I guess one significant point is that the symptom does not appear to be unique to your particular clutch friction material ….

I am currently using Castrol VMX-M which is a 75W-85 GL4 Manual Transmission Oil

To quote Castrol Australia Web site :

FEATURES & BENEFITS

- Provides quieter transmission operation

- Easier low temperature gear shifting – driver comfort

- Improved gear tooth and bearing durability

- Effective lubrication over a wide range of operating temperatures

- High shear stability providing excellent protection during the life of the lubricant

SPECIFICATIONS

- Mitsubishi TGO-2

- SAE 75W (extrapolated) 85W (equivalent to 10W-30)

- API Service Classification GL-4

I am somewhat bemused by the theory that the viscosity of EP80 or EP90 Gear oil results in excessively high pressure in the overdrive. ( I think this may have originated from some testing carried out by a US specialist .. ).

As I understand it, Gear Oils and Engine Oils use a different SAE viscosity scale, such that an SAE85 Gear Oil is similar in viscosity to an SAE30 Engine Oil and SAE90 is about equivalent to SAE40 in an Engine oil.

This seems to be consistent with Castrol’s specification above.

I can’t see much scope for using anything thinner, since I suspect the gearbox is generally more fragile than the overdrive.

Cheers,

RobinC

 

Share this post


Link to post
Share on other sites
2 hours ago, RobinC said:

Hi Gavin,

I’m afraid I can’t offer any immediate solution – just commiserations …

I thought it might just be worth sharing my own similar experiences from ‘across the ditch’, to see if there is anything to be learned ….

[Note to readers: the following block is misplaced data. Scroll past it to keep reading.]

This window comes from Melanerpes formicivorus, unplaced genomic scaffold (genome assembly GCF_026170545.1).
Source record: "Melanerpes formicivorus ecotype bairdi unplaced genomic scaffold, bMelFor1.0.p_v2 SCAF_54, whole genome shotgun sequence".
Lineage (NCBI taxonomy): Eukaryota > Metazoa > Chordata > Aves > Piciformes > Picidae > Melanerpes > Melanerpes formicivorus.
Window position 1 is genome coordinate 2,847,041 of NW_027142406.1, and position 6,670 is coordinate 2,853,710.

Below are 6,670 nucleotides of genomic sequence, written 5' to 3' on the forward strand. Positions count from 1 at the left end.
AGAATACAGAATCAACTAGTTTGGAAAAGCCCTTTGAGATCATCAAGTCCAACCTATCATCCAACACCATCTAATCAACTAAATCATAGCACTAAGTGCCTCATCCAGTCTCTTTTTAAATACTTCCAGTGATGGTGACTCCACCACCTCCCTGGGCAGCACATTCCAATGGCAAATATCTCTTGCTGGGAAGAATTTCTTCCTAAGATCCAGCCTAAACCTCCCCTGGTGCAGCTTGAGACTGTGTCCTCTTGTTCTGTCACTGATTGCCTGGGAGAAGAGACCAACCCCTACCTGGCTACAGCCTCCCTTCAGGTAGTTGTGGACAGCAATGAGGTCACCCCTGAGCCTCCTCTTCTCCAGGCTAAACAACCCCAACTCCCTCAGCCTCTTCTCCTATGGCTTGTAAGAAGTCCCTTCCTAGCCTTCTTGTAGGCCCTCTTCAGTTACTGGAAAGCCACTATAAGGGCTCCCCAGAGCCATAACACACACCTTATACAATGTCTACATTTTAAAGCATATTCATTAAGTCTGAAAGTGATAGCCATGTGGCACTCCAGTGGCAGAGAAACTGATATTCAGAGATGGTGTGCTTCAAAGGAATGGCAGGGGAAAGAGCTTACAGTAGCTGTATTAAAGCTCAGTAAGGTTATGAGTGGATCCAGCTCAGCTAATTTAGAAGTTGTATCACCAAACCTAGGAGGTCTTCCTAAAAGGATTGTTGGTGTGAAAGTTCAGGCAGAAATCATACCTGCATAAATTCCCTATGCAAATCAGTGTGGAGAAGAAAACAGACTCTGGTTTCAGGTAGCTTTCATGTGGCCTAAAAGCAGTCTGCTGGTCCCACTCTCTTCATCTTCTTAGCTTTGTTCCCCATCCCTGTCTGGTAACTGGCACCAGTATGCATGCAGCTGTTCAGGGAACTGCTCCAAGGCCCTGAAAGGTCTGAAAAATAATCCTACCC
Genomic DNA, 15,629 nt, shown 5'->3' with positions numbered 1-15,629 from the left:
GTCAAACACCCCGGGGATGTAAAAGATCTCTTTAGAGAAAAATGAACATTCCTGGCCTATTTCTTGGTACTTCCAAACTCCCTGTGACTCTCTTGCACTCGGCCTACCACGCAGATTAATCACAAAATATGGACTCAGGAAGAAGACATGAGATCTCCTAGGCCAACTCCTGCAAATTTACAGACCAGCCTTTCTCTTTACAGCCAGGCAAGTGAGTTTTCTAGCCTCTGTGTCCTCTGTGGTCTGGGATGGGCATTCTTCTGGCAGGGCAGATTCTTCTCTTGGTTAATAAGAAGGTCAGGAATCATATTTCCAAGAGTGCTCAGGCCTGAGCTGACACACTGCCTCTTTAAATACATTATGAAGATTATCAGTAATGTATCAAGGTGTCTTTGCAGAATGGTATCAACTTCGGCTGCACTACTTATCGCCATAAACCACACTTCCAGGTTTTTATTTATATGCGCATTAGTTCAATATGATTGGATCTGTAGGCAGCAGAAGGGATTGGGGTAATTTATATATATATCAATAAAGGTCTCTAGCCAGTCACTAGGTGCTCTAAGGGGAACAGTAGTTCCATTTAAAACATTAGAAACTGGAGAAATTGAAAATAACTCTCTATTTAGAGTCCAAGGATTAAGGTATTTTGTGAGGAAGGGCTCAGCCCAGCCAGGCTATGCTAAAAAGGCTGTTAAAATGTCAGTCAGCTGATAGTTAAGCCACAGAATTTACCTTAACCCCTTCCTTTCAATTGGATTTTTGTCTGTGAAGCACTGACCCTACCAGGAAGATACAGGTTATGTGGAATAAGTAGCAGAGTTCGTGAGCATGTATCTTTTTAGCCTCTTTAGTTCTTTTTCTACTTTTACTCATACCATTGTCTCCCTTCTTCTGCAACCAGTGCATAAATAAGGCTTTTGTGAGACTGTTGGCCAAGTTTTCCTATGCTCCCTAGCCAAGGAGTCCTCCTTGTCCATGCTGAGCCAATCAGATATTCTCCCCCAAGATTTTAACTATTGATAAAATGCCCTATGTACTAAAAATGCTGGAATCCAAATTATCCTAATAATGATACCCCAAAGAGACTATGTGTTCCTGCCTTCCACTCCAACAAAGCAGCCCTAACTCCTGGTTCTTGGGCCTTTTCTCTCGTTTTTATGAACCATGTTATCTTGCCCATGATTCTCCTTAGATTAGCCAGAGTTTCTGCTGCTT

I have, over the past few months, just rebuilt and fitted a J-Type (28%) from a 2500 Saloon, to my previously non-overdrive TR6. The rebuild included replacing all of the o-rings/seals and also a replacement Cone Clutch from the aforementioned Overdrive Repair Services.

I have so far covered only a couple of hundred kms, but I was similarly surprised by the harshness of engagement ( given that the J-Type is reputed to be much ‘softer’ than the old A-Type ). I am still experimenting with different engagement techniques, but still cannot achieve a consistently smooth change without the clutch.

At this stage, I had put it down to the new cone clutch grabbing a bit, and was going to wait and see if it improves once it gets a few more kms on it.

Not having previously driven an overdrive car more than a couple of kms, I wasn’t sure whether there was really an issue or not. However, your post struck a chord ….

I guess one significant point is that the symptom does not appear to be unique to your particular clutch friction material ….

I am currently using Castrol VMX-M which is a 75W-85 GL4 Manual Transmission Oil

To quote Castrol Australia Web site :

FEATURES & BENEFITS

- Provides quieter transmission operation

- Easier low temperature gear shifting – driver comfort

- Improved gear tooth and bearing durability

- Effective lubrication over a wide range of operating temperatures

- High shear stability providing excellent protection during the life of the lubricant

SPECIFICATIONS

- Mitsubishi TGO-2

- SAE 75W (extrapolated) 85W (equivalent to 10W-30)

- API Service Classification GL-4

I am somewhat bemused by the theory that the viscosity of EP80 or EP90 Gear oil results in excessively high pressure in the overdrive. ( I think this may have originated from some testing carried out by a US specialist .. ).

As I understand it, Gear Oils and Engine Oils use a different SAE viscosity scale, such that an SAE85 Gear Oil is similar in viscosity to an SAE30 Engine Oil and SAE90 is about equivalent to SAE40 in an Engine oil.

This seems to be consistent with Castrol’s specification above.

I can’t see much scope for using anything thinner, since I suspect the gearbox is generally more fragile than the overdrive.

Cheers,

RobinC

 

I use Castrol VMX80 in 3 TRs, two TR2s with A type and a TR6 with a J type. All of the overdrives work very well and have for many years on two of the cars.

The TR2 I have just rebuilt does have a more solid od engagement than its well used brother which is probably as it should be.

The TR6 od works fine in and out.

Share this post